The next time you are in a grocery store or drug store line, take a look at the magazines. Alongside the sex scandals of the tabloids, you will inevitably find some periodical exploring mindfulness or meditation. The whole topic has become a massive cultural conversation, irrespective of one’s religious beliefs or lack of them. Popular author Ryan Holiday took up the topic in his most recent book, Stillness is the Key. He distills wisdom on silence and meditation from ancient religious and philosophical traditions and puts a modern garb on them.
Mindfulness in Technology and Medicine
It’s ironic to note that one of the main impediments to mindfulness — technology — has gotten into the same game. The Apple Watch comes with a Breath app, to teach you to slow down and breath deeply throughout the day. Other apps like Headspace carry it further with open-ended questions that help you identify what you are feeling, so you can live in the present moment.
The conversation turned physiological on a recent visit I had with a cardiologist. After talking through some of my bouts with a fast heartbeat (which he did not think a serious matter), we discussed heart disease in general. There are the more familiar causes, such as diet, smoking, or genetics, but there are less well-known ones too: stress, anxiety, and even emotional trauma. The heart acts like a super-sensitive barometer, registering everything that is happening to us. When I asked him what I should do if my heart beat starts to race again, he looked at me and simply said, “Meditation.” It seems that the surging interest in mindfulness has crossed over into the medical community as well.
Mindfulness: The What and the Why
But more often than not, mindfulness is a topic that comes up in therapeutic and spiritual circles. In fact, the use of the word has grown exponentially on the past 20 years. So just what is mindfulness? And why is everyone talking about it? Mindfulness is the practice of paying attention to what you are feeling in the present moment. It is stopping to ask yourself what are you experiencing internally. Here is a definition with a bit more rigorous language that some researchers came up with: Mindfulness is the self-regulation of attention with an attitude of curiosity, openness, and acceptance.
That’s the what. But why is there such a huge interest in mindfulness? The interest brings to the surface a longing buried under our incessant busyness. The human psyche is telling us that mere activity is at odds with something deeper in our nature.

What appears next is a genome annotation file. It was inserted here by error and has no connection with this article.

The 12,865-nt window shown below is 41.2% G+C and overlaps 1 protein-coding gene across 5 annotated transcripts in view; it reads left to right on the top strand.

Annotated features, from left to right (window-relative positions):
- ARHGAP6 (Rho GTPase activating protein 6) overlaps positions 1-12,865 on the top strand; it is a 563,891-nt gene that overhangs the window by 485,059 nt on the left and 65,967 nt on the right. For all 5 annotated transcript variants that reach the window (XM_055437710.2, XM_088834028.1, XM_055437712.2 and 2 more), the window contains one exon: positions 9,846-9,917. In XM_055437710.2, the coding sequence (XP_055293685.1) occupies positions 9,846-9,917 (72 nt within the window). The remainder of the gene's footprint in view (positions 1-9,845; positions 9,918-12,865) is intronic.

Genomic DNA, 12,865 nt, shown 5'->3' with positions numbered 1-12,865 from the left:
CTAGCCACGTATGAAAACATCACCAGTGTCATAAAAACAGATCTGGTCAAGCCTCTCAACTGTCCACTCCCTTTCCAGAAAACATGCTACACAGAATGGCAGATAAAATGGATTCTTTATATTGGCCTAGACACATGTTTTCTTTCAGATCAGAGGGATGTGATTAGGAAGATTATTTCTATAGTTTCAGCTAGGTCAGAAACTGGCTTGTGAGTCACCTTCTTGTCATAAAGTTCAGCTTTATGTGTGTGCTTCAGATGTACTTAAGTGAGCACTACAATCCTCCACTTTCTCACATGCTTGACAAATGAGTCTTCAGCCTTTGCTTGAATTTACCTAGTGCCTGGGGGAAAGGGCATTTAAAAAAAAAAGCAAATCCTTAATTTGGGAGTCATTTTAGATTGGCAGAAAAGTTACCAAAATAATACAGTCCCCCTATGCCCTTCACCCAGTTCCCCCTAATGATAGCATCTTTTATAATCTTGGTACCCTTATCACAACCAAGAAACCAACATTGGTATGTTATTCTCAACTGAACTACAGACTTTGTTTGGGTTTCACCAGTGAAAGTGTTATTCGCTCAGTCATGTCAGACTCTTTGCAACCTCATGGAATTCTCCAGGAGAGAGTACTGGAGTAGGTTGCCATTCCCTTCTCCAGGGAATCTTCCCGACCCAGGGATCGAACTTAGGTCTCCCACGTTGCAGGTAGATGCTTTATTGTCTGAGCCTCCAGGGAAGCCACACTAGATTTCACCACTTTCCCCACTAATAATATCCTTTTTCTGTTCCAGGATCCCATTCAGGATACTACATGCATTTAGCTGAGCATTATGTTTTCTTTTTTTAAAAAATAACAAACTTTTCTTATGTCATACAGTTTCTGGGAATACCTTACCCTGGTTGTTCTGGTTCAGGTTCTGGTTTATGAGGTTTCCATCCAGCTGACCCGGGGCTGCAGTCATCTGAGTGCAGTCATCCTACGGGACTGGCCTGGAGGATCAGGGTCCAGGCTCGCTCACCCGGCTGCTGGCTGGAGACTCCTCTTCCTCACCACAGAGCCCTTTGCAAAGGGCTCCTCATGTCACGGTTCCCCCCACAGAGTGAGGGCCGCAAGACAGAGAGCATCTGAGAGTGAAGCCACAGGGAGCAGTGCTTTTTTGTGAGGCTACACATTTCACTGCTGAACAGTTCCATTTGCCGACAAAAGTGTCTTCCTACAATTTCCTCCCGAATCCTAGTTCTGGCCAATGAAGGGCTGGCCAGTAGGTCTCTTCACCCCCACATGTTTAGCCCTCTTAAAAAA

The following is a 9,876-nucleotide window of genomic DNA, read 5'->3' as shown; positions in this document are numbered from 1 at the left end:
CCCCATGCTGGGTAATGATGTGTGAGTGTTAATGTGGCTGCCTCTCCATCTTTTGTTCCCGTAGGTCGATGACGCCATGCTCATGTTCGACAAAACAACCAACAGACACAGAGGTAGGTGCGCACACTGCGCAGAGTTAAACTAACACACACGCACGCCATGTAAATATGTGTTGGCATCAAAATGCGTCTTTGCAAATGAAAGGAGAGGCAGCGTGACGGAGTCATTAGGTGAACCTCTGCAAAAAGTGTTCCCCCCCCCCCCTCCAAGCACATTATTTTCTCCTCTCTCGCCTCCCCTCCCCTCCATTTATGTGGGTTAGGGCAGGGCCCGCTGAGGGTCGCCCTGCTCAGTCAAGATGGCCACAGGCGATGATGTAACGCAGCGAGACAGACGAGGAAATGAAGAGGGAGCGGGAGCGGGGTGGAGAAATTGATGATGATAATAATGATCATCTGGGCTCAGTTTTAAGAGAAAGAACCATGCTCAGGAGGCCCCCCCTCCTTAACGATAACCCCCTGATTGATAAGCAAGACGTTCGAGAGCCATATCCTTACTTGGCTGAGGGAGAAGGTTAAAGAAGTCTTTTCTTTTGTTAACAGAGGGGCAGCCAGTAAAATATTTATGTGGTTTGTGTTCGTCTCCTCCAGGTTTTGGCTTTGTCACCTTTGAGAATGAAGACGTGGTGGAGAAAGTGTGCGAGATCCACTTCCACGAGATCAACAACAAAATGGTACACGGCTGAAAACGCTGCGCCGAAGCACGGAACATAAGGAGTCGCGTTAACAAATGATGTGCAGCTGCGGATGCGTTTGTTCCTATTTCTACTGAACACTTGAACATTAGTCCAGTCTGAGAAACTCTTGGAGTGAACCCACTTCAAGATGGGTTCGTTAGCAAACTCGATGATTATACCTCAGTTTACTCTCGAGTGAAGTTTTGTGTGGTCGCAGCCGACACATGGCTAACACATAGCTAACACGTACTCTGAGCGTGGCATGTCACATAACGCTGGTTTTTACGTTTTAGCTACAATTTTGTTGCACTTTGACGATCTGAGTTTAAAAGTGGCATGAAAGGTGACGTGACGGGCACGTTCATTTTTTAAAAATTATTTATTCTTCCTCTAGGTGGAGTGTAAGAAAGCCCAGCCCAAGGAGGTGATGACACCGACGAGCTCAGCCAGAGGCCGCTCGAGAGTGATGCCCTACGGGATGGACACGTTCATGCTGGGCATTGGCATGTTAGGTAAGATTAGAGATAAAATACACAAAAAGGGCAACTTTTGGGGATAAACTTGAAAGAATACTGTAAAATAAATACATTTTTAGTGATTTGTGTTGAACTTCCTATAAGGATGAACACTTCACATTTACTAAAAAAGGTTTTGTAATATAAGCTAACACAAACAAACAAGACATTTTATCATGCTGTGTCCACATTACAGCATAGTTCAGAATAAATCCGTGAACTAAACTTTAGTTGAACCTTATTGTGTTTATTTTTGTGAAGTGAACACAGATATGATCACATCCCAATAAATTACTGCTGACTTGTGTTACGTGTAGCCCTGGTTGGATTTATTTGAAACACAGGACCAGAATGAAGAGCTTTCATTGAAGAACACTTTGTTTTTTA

The relentless bustle is often driven by technology. We have become trigger sensitive to our phones and email accounts. The boundaries between work and home have become blurred with online jobs. The internet has exposed us to a tidal wave of opportunities, choices, and expectations. Despite the fact that we live in the most prosperous nation in history, there is an unprecedented epidemic of stress, anxiety, depression, and suicide. We are overworked, overstimulated, and overwhelmed.
The push-back to all of this has been along the lines of mindfulness. Here we take the exit door from all doing and enter the world of being. We turn off the social media and streaming TV and tune in to the world of silence.
Benefits and Questions
There is no doubt about the wide-ranging physical and emotional benefits of mindfulness. Research has shown that it can improve sleep, counter negative feelings, improve attention, manage chronic pain, and increase brain gray matter involving memory, learning, and emotion. Other studies have shown that it can help treat depression, lower anxiety, and even reduce age and race bias. Needless to say, something really important is happening in the experience of mindfulness.
As a Christ-follower, I see the explosion of interest in mindfulness as something of which the Holy Spirit is a part. He is always working in and through all things. Here’s what I mean: To be mindful is to open yourself to the deeper parts of your humanity — to the heart, the soul, the spirit. All the great religions have repeatedly told us that the inner life is critical and something to which we must be attuned. When Jesus came, He simply opened the surest way to mindfulness: by experiencing His presence around us and even in us as we come to faith in Him. To become mindful of yourself is to become mindful of Jesus and vice-versa.
But that leaves a lot of questions: What does this surging interest in mindfulness have to do with being a real man? How do you practice mindfulness with Jesus? What are some ways to get started? How does mindfulness make us more like Christ? And how can mindfulness become something that brings others to faith in Christ? I’ll address these questions in upcoming posts in January. Stay tuned…